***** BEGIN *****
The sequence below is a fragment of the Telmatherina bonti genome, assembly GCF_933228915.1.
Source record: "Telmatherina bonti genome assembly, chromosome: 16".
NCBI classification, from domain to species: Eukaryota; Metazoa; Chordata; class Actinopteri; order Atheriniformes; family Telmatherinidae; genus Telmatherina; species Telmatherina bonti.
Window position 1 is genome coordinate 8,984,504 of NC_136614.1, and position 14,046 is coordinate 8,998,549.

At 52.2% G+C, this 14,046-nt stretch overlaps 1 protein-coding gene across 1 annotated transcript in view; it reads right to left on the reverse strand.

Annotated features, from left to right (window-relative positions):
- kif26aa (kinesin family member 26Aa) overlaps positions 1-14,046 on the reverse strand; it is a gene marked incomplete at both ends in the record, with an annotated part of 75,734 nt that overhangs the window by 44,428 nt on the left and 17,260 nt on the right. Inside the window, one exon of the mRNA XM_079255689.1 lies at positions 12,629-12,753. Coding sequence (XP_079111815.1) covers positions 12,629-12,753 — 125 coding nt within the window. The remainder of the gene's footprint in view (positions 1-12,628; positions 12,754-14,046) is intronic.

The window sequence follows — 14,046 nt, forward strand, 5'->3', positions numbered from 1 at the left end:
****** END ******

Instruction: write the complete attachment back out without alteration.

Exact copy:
The sequence below is a fragment of the Telmatherina bonti genome, assembly GCF_933228915.1.
Source record: "Telmatherina bonti genome assembly, chromosome: 16".
NCBI classification, from domain to species: Eukaryota; Metazoa; Chordata; class Actinopteri; order Atheriniformes; family Telmatherinidae; genus Telmatherina; species Telmatherina bonti.
Window position 1 is genome coordinate 8,984,504 of NC_136614.1, and position 14,046 is coordinate 8,998,549.

At 52.2% G+C, this 14,046-nt stretch overlaps 1 protein-coding gene across 1 annotated transcript in view; it reads right to left on the reverse strand.

Annotated features, from left to right (window-relative positions):
- kif26aa (kinesin family member 26Aa) overlaps positions 1-14,046 on the reverse strand; it is a gene marked incomplete at both ends in the record, with an annotated part of 75,734 nt that overhangs the window by 44,428 nt on the left and 17,260 nt on the right. Inside the window, one exon of the mRNA XM_079255689.1 lies at positions 12,629-12,753. Coding sequence (XP_079111815.1) covers positions 12,629-12,753 — 125 coding nt within the window. The remainder of the gene's footprint in view (positions 1-12,628; positions 12,754-14,046) is intronic.

The window sequence follows — 14,046 nt, forward strand, 5'->3', positions numbered from 1 at the left end: